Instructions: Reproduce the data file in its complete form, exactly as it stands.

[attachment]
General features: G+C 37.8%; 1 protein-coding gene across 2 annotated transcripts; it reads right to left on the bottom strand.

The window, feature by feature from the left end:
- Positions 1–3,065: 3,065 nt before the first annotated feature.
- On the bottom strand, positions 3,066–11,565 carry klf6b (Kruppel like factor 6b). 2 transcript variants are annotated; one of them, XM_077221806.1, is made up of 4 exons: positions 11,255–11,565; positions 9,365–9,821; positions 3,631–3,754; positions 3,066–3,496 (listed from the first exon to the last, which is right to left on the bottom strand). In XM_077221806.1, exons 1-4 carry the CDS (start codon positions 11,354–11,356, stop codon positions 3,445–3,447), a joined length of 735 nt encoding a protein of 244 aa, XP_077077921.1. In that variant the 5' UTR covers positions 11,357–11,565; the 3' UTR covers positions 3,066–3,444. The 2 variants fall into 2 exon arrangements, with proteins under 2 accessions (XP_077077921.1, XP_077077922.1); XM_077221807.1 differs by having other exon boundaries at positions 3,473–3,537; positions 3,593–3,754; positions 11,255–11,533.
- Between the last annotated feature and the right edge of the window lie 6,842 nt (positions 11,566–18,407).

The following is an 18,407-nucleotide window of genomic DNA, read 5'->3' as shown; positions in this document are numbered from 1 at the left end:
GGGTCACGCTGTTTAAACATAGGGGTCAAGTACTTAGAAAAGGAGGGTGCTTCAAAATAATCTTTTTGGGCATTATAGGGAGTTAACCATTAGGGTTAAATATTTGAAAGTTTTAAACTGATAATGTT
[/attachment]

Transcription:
General features: G+C 37.8%; 1 protein-coding gene across 2 annotated transcripts; it reads right to left on the bottom strand.

The window, feature by feature from the left end:
- Positions 1–3,065: 3,065 nt before the first annotated feature.
- On the bottom strand, positions 3,066–11,565 carry klf6b (Kruppel like factor 6b). 2 transcript variants are annotated; one of them, XM_077221806.1, is made up of 4 exons: positions 11,255–11,565; positions 9,365–9,821; positions 3,631–3,754; positions 3,066–3,496 (listed from the first exon to the last, which is right to left on the bottom strand). In XM_077221806.1, exons 1-4 carry the CDS (start codon positions 11,354–11,356, stop codon positions 3,445–3,447), a joined length of 735 nt encoding a protein of 244 aa, XP_077077921.1. In that variant the 5' UTR covers positions 11,357–11,565; the 3' UTR covers positions 3,066–3,444. The 2 variants fall into 2 exon arrangements, with proteins under 2 accessions (XP_077077921.1, XP_077077922.1); XM_077221807.1 differs by having other exon boundaries at positions 3,473–3,537; positions 3,593–3,754; positions 11,255–11,533.
- Between the last annotated feature and the right edge of the window lie 6,842 nt (positions 11,566–18,407).

The following is an 18,407-nucleotide window of genomic DNA, read 5'->3' as shown; positions in this document are numbered from 1 at the left end:
GGGTCACGCTGTTTAAACATAGGGGTCAAGTACTTAGAAAAGGAGGGTGCTTCAAAATAATCTTTTTGGGCATTATAGGGAGTTAACCATTAGGGTTAAATATTTGAAAGTTTTAAACTGATAATGTT